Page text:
An oral session at the Winter Conference on Plasma Spectrochemistry examines multi-elemental quantitative laser ablation-inductively coupled plasma-time of flight-mass spectrometry (LA-ICP-TOF-MS).
Kharmen Billimoria of the National Measurement Laboratory at LGC presented a talk on improved calibration standards for multi-elemental quantitative laser ablation inductively coupled plasma tandem mass spectrometry (LA-ICP-TOF-MS) at the Winter Conference on Plasma Spectrochemistry in Tucson, Arizona on Jan. 15.
Billimoria’s talk focused on her work automating the production of calibration standards with a biological matrix. Commenting on how the scientific community is pushing automation for this process, Billimoria began her session by outlining the current calibration standards for LA-ICP-TOF-MS (1).
Current calibration standards are often incompatible with biological matrices and Billimoria presented a novel strategy that used nano-doping technology with LA-ICP-TOF-MS to characterize gelatin-based calibration standards that could be used for quantitative imaging (2). She discussed that lanthonide up-conversion nanoparticles (NPs) were used for her study because of their wide applicability in bioimaging (2).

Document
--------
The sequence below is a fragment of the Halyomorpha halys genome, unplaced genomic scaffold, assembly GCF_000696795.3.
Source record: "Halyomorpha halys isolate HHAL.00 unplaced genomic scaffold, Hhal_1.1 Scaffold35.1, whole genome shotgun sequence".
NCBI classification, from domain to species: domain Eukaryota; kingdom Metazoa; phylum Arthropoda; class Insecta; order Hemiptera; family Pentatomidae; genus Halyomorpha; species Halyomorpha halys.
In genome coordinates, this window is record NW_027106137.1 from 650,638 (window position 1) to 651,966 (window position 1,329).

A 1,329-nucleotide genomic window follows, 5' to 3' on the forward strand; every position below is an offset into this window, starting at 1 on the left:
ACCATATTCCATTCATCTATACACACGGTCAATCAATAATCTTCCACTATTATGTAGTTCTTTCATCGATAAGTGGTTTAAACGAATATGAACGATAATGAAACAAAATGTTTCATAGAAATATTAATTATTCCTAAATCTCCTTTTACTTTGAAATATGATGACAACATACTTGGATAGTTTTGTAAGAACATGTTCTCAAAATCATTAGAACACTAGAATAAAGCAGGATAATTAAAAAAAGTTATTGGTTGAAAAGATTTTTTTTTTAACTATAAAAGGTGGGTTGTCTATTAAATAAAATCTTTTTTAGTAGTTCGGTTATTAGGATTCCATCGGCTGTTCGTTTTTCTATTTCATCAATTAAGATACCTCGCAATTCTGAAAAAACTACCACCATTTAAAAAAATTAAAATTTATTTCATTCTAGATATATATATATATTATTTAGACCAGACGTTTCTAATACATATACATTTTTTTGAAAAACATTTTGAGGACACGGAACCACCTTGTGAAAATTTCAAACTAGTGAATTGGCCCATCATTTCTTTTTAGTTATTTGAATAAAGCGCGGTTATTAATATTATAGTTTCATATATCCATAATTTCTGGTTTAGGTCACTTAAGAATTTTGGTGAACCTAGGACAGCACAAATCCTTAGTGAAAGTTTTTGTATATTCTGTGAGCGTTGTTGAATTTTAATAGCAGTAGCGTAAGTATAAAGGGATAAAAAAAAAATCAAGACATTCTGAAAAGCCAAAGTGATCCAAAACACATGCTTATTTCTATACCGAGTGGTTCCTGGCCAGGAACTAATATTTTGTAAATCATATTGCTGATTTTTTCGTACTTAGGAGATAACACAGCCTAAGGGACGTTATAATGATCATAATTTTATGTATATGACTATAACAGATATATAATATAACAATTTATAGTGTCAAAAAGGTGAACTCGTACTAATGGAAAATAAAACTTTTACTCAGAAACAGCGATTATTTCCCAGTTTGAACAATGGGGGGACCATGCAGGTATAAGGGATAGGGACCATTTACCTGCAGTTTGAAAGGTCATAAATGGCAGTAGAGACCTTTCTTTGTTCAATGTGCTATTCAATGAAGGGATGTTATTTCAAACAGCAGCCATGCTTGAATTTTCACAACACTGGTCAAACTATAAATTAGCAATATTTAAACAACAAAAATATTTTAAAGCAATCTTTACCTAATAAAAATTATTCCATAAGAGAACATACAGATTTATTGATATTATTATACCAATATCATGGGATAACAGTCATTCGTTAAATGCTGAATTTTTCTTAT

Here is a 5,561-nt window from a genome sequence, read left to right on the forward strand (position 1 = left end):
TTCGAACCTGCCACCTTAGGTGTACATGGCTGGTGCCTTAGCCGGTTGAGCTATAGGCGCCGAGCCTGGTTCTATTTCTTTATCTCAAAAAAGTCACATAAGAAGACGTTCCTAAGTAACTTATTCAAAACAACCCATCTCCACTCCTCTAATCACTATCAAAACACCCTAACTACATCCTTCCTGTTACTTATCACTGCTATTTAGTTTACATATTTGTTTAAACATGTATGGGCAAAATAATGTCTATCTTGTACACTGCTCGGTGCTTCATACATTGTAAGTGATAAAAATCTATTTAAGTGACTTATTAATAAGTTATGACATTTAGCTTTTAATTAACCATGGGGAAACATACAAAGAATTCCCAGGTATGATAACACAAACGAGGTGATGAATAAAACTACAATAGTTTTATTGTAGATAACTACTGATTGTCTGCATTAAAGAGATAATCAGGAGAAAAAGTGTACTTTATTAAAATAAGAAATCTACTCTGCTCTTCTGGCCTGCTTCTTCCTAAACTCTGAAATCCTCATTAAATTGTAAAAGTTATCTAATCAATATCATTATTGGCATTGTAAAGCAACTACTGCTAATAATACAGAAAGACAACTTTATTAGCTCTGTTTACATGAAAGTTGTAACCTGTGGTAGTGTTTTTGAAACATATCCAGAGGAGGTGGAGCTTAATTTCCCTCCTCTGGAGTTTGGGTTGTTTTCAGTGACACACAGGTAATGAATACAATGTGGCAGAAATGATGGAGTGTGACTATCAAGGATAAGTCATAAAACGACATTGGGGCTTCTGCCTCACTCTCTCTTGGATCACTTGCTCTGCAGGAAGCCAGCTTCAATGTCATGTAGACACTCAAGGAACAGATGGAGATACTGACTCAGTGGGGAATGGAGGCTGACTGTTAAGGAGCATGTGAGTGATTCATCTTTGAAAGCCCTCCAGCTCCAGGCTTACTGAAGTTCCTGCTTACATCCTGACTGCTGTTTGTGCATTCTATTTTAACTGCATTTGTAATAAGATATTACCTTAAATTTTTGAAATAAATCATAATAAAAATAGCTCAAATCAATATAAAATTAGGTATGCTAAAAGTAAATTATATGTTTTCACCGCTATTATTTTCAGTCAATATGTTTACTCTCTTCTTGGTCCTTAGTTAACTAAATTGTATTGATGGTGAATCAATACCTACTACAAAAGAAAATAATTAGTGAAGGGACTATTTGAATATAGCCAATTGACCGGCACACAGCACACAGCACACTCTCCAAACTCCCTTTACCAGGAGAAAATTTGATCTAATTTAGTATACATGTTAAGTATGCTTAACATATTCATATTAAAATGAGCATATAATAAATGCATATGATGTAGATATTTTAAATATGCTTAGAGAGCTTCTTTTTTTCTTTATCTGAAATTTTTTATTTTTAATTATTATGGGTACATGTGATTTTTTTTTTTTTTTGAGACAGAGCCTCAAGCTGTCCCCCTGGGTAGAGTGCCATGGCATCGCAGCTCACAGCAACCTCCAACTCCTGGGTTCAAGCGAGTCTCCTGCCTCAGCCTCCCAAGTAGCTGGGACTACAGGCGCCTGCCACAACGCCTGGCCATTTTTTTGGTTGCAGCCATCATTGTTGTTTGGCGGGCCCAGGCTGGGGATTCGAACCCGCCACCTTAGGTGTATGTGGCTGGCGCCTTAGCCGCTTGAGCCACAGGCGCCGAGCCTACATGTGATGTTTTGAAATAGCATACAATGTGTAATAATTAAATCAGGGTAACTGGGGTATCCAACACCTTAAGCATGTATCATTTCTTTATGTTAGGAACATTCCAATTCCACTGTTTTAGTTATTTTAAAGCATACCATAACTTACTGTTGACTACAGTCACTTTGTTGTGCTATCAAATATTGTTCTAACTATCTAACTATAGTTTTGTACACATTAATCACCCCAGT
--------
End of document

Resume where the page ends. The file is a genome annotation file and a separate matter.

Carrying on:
The NP mixture that was put inside the instrument contained traces of titanium (Ti), cesium (Cs), and gold (Au), making sure their distribution was uniform to tune the laser (1). A bioprinting approach showed improvement between batch repeatability and elemental signal homogeneity at a 5 μm spatial resolution (2). Therefore, this allows for printing multiple standards simultaneously, which decreases analysis time and preparation time (2).
The results were promising. “Linearity is the true test of a calibration standard,” Billimoria said. The linear regression was calculated based on the average signal across all pixels. Despite a single line scan being present in the analysis, the calibration line displayed good linearity (1). The relative standard deviation (RSD) and expanded uncertainty of the average signal from the standard improved with larger ablation areas (1).
Billimoria’s talk addressed the timely topic of automation when combined with LA-ICP-TOF-MS. By using this bioprinting approach with LA-ICP-TOF-MS, Billimoria demonstrated that this method could produce multielement calibration standards that are matrix-matched for biological samples. She also suggested that this method has potential application with Raman spectroscopy and surface-enhanced Raman spectroscopy (SERS) imaging, since it promotes comparability across imaging experiments and over time (1).